Why Courts Still Lag Behind On Forensic Science

By Natalie Rodriguez | April 12, 2020, 8:02 PM EDT

This April 17, 2013, photo shows dental molds that are part of an experiment showing systematic alteration of tooth position to determine when small differences in tooth arrangement can be recognized in bite marks in skin. Bite marks, long accepted as criminal evidence, now face doubts about reliability. (AP)


Eddie Lee Howard is currently a death row inmate in Mississippi. He is there, in large part, because of the prosecution’s ability to match Howard’s bite marks to those on the victims he allegedly raped and murdered nearly three decades ago.


Forensic odontologist Michael West, a bite marks expert, played a large role in Howard’s conviction both in his first trial in 1994 and in a 2000 retrial, as well as subsequent post-conviction hearings.

West himself has acknowledged problems with his previous testimony. In 2011, in a deposition in a separate case, West said the “science is not as exact as I had hoped” and suggested it should not be used in court cases.

“The state of Mississippi is still defending their right to put someone to death on the basis of something we know is bad science,” said Dana Delger, a staff attorney with the Innocence Project, which is representing Howard.

Mississippi is not an outlier, however.

Bite mark analysis, once considered cutting-edge forensic science, has been used in courts across the country for decades. But over the years, its reliability has fallen into disrepute. While there have been a few instances of courts taking developments in forensic science and new testimony on the accuracy of older techniques into account on appeal, many courts have declined to reverse precedent allowing bite marks to be considered at trial and often don’t properly caution juries about accuracy issues.

This, in a nutshell, is often the fundamental clash between ever-evolving forensic sciences and the precedent-preserving court system.

In the not so distant past, the National Commission on Forensic Science was at the center of trying to create consensus between scientists and lawyers on issues like bite marks, fingerprint, ballistic marks and other forensic sciences that have come under scrutiny.

But since the commission’s sunset in 2017, many experts in the field contend that the U.S. Department of Justice under the Trump administration has turned its back on trying to strengthen forensic evidence guidelines in collaboration with scientists.

Now, with the DOJ working on its own guidelines behind closed doors and the private sector trying to fill the void left by the commission, some experts fear momentum on fixing the loopholes that allow scientifically suspect evidence into the courtroom is being lost.

“What I’m afraid of is we’re going to go back to the same problems that created the need for the commission in the first place,” said Nina Ginsberg, founding partner of DiMuro Ginsberg PC and president of the National Association of Criminal Defense Lawyers.

Unlike other sciences, forensic science grew out of law enforcement, and that has long put on it a mark of suspicion that its loyalty to prosecutorial agencies overrides the scientific rigor of other disciplines, according to experts. And over the years several forensic techniques, including bite mark, fingerprint, bloodstain and hair analysis, have faced critiques for having larger margins of error than experts once thought — and often stated as part of testimony.

For example, a police expert in a decades-old Texas murder trial acknowledged in 2018 that his testimony on the case’s bloodstain analysis would no longer hold up, according to an affidavit. That same year, the Texas Forensic Science Commission, investigating a complaint about the murder case, came to the conclusion that the testimony “was and is unreliable.”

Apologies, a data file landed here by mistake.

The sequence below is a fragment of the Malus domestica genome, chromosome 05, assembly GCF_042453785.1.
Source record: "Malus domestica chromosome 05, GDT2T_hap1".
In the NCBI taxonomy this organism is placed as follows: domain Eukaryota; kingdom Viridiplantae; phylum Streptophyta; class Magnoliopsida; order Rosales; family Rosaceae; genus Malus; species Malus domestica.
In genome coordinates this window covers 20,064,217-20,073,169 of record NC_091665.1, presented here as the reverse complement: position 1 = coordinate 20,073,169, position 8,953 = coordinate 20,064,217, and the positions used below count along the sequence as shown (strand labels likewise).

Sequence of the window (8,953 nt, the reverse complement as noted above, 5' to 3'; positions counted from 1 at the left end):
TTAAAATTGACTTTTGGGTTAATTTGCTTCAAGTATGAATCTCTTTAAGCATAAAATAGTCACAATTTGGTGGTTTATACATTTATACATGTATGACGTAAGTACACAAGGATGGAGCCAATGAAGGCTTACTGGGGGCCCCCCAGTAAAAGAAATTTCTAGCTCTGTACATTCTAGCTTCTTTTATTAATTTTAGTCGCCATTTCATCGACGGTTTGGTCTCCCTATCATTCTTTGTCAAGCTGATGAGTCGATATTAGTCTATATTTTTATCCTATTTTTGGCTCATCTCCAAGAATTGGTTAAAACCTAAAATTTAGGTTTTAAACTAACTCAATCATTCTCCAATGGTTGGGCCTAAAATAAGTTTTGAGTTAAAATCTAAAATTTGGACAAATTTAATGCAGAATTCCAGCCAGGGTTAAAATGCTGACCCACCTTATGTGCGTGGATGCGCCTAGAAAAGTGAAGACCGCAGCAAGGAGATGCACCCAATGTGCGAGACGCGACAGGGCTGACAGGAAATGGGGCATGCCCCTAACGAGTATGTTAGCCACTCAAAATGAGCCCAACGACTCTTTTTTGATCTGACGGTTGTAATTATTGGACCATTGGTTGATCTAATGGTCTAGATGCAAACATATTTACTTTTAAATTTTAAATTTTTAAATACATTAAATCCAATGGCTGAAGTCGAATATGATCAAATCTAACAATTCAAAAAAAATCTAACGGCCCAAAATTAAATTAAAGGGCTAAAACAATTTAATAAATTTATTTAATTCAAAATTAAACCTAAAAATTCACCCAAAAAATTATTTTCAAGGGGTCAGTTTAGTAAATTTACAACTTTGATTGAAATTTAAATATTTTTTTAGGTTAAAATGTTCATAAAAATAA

The blood spatter analysis was central to the conviction of Joe Bryan, the Texas man convicted of murdering his wife. In the beginning of the year, Texas’ high court declined to review the case. Media attention on the case, however, eventually led to Bryan being granted parole on March 31, according to the Innocence Project of Texas, which was representing Bryan.

In an effort to bridge the gap between forensic science and the law, the National Commission on Forensic Science was established in 2013 by the DOJ as a federal advisory committee, in partnership with the National Institute of Standards and Technology.

The rare public-private partnership put together myriad, seemingly incongruent characters. The former chief of New York City’s detectives rubbed elbows with lab researchers and academics, judges sat down with scientists and both national associations representing prosecutors and defense attorneys had an equal seat at the table.

“The commission changed the whole orientation about how validating the reliability of science was being approached by inserting independence, transparency and a wide group of stakeholders,” Ginsberg said.

They all got together on a quarterly basis for public meetings to review various standards and practices in the forensic sciences field. More than 600 documents were discussed during its four-year existence. There was exciting energy and momentum in the room, several former commission members told Law360.

The meetings were like “pulling a tiger by the tail,” said John Butler, an NIST fellow who was co-vice chair of the commission.

But the commission’s output didn’t necessarily match everyone’s hopes. Over those four years, the commission had only a handful of recommendations and documents out of the 600 reviewed.

There had been important consensus made on when forensics experts could use the subjective term “reasonable scientific certainty” as part of testimony, but there was still a great deal of work to be done on a number of issues ranging from setting new certification standards for medical examiners to tackling the fast-evolving world of digital forensics.